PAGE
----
Elections department leaving straight-ticket voting issue ‘up to courts,' busy working 7 days a week, Callanen says

On Friday, federal judge blocked Texas Republicans' push to eliminate voting option

FILE - Voters wait in line at an early polling site in San Antonio, Friday, Feb. 28, 2020. (AP Photo/Eric Gay) (Eric Gay, Copyright 2020 The Associated Press. All rights reserved.)

SAN ANTONIO – Days after a federal judge blocked the elimination of straight-ticket voting in Texas, the Bexar County Elections Administrator says the department is working around the clock in other areas ahead of the already-intense election.

Elections Administrator Jacque Callanen on Monday said the department will leave the matter over straight-ticket voting “to the courts to make the final decision, as we focus on the upcoming election.”

She added employees in the Bexar County elections Department are working daily, even on weekends, to handle an increase in voter registration applications, mail-in voting applications and questions from voters about the election.

On Friday, U.S. District Judge Marina Garcia Marmolejo blocked the state’s repeal of straight-ticket voting, which allows Texans to choose a party’s entire list of candidates on the ballot.

While Texas has remained a state that offers the option for decades, Texas Republicans sought to kill it before the November election, saying it discourages voters from casting better-informed ballots.

Most states don’t offer straight-ticket voting, but Texas Democrats have said it helps eliminate wait time at the polls, especially for Black and Hispanic voters in big urban counties who are choosing from longer ballots.

Marmolejo said amid the coronavirus pandemic, which has claimed more than 15,000 lives in Texas, the state should not risk making voting a longer process.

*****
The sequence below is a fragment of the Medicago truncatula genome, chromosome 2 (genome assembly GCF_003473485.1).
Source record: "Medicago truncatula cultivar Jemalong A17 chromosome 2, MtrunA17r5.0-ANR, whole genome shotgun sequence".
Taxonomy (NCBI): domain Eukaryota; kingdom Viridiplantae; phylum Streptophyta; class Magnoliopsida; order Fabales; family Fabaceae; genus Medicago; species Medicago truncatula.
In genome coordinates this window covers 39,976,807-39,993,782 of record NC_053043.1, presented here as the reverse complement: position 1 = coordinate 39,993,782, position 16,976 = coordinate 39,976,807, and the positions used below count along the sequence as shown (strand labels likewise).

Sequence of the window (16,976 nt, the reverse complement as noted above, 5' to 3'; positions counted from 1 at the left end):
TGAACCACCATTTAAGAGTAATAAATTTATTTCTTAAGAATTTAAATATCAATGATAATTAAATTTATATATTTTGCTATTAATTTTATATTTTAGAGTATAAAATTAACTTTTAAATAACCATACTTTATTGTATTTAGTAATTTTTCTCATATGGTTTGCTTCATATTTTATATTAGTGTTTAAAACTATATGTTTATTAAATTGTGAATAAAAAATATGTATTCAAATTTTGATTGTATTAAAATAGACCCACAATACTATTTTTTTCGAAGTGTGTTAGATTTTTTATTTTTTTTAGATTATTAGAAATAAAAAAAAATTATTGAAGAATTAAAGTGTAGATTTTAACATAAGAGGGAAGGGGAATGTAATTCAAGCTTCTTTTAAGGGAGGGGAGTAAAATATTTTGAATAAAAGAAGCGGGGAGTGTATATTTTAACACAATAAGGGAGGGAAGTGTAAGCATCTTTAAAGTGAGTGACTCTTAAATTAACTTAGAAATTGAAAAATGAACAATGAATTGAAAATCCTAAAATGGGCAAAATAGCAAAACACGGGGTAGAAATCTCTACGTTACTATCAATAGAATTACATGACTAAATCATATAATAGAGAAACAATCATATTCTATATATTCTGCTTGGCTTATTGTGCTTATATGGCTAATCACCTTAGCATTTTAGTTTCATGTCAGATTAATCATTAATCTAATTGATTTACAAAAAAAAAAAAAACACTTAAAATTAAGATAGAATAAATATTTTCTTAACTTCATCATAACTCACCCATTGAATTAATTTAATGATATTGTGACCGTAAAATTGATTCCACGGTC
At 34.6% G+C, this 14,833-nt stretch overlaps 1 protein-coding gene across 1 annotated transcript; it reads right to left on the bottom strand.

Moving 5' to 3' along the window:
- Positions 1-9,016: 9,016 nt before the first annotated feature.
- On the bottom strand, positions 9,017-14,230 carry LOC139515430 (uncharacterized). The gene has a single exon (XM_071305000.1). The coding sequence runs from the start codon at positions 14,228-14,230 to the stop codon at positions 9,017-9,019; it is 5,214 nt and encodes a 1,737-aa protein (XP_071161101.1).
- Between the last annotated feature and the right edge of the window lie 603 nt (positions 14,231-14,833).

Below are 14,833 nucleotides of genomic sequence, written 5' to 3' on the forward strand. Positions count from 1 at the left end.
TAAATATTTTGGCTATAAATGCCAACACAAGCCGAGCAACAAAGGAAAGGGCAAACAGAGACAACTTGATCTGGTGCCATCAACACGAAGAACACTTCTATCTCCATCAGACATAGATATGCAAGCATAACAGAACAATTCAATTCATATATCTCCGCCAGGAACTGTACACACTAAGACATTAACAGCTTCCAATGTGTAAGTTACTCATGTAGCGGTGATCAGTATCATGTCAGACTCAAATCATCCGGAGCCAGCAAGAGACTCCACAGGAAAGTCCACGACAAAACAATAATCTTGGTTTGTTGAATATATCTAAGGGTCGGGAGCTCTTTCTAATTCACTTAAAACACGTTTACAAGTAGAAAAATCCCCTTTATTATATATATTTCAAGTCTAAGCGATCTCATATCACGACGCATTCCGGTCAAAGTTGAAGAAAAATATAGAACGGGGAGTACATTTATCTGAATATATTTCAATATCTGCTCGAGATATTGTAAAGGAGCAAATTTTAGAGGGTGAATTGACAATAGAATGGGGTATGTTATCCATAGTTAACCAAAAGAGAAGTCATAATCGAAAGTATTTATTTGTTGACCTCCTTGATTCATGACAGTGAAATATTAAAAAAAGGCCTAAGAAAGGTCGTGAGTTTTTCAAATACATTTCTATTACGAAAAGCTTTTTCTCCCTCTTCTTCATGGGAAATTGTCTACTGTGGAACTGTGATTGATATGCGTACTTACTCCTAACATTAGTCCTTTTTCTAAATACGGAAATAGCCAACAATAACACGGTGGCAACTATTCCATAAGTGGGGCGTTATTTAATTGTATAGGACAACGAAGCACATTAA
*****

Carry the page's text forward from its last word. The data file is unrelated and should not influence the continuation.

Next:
“Texas' rules around voting during the pandemic have been perplexing,” Garcia Marmolejo wrote. “Administering in-person voting the same way it has been administered for 100 years is not about a mere convenience to voters, it is about running an efficient electoral process that guarantees Texans a more effective opportunity to cast a ballot in a time when any additional time spent in line endangers the safety of poll voters, poll workers, and others not at the polls.”

Attorney General Ken Paxton issued a statement after the ruling, saying his office has filed a motion to stop the federal judge’s order.

“I am disappointed that the Court departed from its prior reasoning and imposed straight ticket voting only weeks before a general election,” Paxton said in a statement. “My office has filed a motion to stay the district court’s injunction. In addition, my office will file an immediate appeal of the district court’s ruling in order to defend the integrity of Texas’s electoral process and a practice used in 43 other states.”

Early voting starts on Oct. 13 and runs through Oct. 30, and Election Day is set for Nov. 3. The deadline to register to vote is next week, on Oct. 5.

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Rebecca Salinas joined KSAT in the fall of 2019. Her skills include content management, engagement and reporting.